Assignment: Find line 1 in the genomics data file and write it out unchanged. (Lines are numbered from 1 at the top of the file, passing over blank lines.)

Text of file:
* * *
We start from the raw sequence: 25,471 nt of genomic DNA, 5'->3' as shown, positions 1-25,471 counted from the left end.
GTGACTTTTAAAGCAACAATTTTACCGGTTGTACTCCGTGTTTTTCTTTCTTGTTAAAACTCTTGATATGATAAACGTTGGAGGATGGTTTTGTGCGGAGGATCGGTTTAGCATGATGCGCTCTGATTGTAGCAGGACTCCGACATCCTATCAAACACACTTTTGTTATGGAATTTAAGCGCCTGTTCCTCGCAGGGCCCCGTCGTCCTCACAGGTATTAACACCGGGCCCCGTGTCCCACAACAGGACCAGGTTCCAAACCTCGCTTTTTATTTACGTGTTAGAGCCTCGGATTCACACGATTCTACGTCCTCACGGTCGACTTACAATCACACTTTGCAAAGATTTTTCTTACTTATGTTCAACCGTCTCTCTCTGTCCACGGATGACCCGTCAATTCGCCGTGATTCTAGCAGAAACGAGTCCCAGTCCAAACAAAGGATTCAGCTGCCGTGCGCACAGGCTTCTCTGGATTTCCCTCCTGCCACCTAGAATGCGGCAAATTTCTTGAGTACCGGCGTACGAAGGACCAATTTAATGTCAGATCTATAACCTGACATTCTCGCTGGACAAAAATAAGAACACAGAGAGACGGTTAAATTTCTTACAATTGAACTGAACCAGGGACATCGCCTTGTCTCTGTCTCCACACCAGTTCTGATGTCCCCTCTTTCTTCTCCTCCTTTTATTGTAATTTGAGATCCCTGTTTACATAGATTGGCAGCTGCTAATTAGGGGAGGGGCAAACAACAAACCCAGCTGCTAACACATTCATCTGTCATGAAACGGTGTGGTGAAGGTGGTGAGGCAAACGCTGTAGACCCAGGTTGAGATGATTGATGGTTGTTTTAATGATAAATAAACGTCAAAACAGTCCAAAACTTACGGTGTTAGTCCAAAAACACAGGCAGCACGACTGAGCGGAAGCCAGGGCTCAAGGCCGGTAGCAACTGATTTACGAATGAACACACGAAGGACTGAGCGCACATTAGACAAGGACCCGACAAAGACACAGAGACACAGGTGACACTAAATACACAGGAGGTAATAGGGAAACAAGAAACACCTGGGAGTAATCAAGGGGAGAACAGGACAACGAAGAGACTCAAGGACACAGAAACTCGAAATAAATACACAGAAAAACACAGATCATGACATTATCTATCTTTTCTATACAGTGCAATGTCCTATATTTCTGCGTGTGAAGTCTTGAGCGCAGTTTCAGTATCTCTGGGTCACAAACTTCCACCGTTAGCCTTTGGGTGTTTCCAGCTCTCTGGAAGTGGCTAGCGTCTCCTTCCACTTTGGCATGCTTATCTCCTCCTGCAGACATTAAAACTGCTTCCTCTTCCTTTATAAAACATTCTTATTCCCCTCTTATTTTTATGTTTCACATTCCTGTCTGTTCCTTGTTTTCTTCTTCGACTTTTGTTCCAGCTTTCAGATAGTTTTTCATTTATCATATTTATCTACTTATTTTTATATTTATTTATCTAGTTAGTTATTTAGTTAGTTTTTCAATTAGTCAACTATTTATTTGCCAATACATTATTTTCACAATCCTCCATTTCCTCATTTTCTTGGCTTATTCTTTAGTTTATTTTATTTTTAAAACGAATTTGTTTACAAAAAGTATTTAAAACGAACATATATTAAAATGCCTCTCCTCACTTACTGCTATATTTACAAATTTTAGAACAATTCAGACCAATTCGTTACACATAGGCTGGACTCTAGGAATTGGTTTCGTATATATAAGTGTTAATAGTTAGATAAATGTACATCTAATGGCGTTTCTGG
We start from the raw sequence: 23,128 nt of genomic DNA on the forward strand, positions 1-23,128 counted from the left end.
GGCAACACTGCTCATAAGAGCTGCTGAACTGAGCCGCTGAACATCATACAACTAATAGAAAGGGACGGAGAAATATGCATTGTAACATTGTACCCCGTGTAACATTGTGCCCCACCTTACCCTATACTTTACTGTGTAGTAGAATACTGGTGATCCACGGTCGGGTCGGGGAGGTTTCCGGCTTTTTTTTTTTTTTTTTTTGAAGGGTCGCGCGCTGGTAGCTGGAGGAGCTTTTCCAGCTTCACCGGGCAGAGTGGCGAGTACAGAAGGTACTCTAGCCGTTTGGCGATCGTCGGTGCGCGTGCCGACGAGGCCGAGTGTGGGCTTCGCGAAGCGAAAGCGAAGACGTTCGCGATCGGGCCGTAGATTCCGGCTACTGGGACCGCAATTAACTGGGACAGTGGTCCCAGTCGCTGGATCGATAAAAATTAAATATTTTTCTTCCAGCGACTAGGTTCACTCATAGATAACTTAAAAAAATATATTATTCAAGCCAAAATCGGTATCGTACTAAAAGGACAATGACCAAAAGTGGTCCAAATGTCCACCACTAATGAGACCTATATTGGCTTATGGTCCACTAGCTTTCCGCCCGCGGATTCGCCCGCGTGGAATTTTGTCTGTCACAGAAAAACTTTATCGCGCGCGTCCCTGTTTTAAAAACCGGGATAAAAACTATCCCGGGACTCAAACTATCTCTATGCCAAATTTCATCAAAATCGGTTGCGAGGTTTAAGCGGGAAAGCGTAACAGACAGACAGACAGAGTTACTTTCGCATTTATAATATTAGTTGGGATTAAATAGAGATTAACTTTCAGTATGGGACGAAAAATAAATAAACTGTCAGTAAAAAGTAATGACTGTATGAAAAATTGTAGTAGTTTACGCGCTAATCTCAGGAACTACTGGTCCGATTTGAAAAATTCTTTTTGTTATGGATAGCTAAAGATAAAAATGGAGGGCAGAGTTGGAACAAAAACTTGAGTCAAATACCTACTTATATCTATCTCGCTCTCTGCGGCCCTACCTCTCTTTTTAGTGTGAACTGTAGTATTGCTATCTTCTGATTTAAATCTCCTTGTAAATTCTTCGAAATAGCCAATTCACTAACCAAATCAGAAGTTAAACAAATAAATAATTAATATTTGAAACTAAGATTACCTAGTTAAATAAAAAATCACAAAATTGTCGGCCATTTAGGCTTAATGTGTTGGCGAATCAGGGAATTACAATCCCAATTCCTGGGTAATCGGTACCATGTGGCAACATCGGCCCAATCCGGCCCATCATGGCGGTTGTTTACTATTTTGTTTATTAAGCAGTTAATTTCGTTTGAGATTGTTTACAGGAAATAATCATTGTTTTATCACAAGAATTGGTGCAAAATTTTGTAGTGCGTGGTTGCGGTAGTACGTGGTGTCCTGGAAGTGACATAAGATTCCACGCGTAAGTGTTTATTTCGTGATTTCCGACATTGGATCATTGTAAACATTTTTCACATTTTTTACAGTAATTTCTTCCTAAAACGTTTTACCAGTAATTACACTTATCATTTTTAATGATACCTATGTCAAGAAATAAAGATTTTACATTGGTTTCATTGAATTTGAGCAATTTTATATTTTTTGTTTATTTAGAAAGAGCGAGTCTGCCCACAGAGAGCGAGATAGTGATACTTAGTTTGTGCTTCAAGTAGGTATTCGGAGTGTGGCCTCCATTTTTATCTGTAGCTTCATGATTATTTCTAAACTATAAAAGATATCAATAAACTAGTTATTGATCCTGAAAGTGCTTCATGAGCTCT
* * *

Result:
We start from the raw sequence: 25,471 nt of genomic DNA, 5'->3' as shown, positions 1-25,471 counted from the left end.